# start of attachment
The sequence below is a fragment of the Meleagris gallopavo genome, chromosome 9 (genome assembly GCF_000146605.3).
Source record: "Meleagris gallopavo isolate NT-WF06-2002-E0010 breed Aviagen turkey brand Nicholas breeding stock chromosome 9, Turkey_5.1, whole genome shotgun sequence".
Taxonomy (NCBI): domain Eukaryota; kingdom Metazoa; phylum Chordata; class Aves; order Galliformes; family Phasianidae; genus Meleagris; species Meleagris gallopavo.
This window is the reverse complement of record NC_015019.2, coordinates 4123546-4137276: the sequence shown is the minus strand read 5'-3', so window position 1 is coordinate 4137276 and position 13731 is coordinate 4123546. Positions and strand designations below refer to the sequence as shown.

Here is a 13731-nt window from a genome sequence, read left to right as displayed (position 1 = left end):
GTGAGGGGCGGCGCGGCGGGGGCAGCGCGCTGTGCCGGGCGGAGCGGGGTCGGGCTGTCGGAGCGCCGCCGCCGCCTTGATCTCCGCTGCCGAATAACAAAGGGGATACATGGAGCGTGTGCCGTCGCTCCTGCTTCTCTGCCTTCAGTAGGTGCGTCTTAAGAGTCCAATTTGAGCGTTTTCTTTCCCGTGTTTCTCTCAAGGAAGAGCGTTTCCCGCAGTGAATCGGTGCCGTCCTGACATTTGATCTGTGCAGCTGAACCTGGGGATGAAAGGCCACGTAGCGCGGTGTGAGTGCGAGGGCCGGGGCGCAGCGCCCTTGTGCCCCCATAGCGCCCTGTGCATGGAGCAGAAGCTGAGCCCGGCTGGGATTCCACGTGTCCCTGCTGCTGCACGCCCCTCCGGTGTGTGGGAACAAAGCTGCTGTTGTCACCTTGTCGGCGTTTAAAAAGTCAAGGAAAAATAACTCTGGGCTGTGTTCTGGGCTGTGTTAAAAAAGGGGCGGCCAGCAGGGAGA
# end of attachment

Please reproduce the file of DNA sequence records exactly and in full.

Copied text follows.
The sequence below is a fragment of the Meleagris gallopavo genome, chromosome 9 (genome assembly GCF_000146605.3).
Source record: "Meleagris gallopavo isolate NT-WF06-2002-E0010 breed Aviagen turkey brand Nicholas breeding stock chromosome 9, Turkey_5.1, whole genome shotgun sequence".
Taxonomy (NCBI): domain Eukaryota; kingdom Metazoa; phylum Chordata; class Aves; order Galliformes; family Phasianidae; genus Meleagris; species Meleagris gallopavo.
This window is the reverse complement of record NC_015019.2, coordinates 4123546-4137276: the sequence shown is the minus strand read 5'-3', so window position 1 is coordinate 4137276 and position 13731 is coordinate 4123546. Positions and strand designations below refer to the sequence as shown.

Here is a 13731-nt window from a genome sequence, read left to right as displayed (position 1 = left end):
GTGAGGGGCGGCGCGGCGGGGGCAGCGCGCTGTGCCGGGCGGAGCGGGGTCGGGCTGTCGGAGCGCCGCCGCCGCCTTGATCTCCGCTGCCGAATAACAAAGGGGATACATGGAGCGTGTGCCGTCGCTCCTGCTTCTCTGCCTTCAGTAGGTGCGTCTTAAGAGTCCAATTTGAGCGTTTTCTTTCCCGTGTTTCTCTCAAGGAAGAGCGTTTCCCGCAGTGAATCGGTGCCGTCCTGACATTTGATCTGTGCAGCTGAACCTGGGGATGAAAGGCCACGTAGCGCGGTGTGAGTGCGAGGGCCGGGGCGCAGCGCCCTTGTGCCCCCATAGCGCCCTGTGCATGGAGCAGAAGCTGAGCCCGGCTGGGATTCCACGTGTCCCTGCTGCTGCACGCCCCTCCGGTGTGTGGGAACAAAGCTGCTGTTGTCACCTTGTCGGCGTTTAAAAAGTCAAGGAAAAATAACTCTGGGCTGTGTTCTGGGCTGTGTTAAAAAAGGGGCGGCCAGCAGGGAGA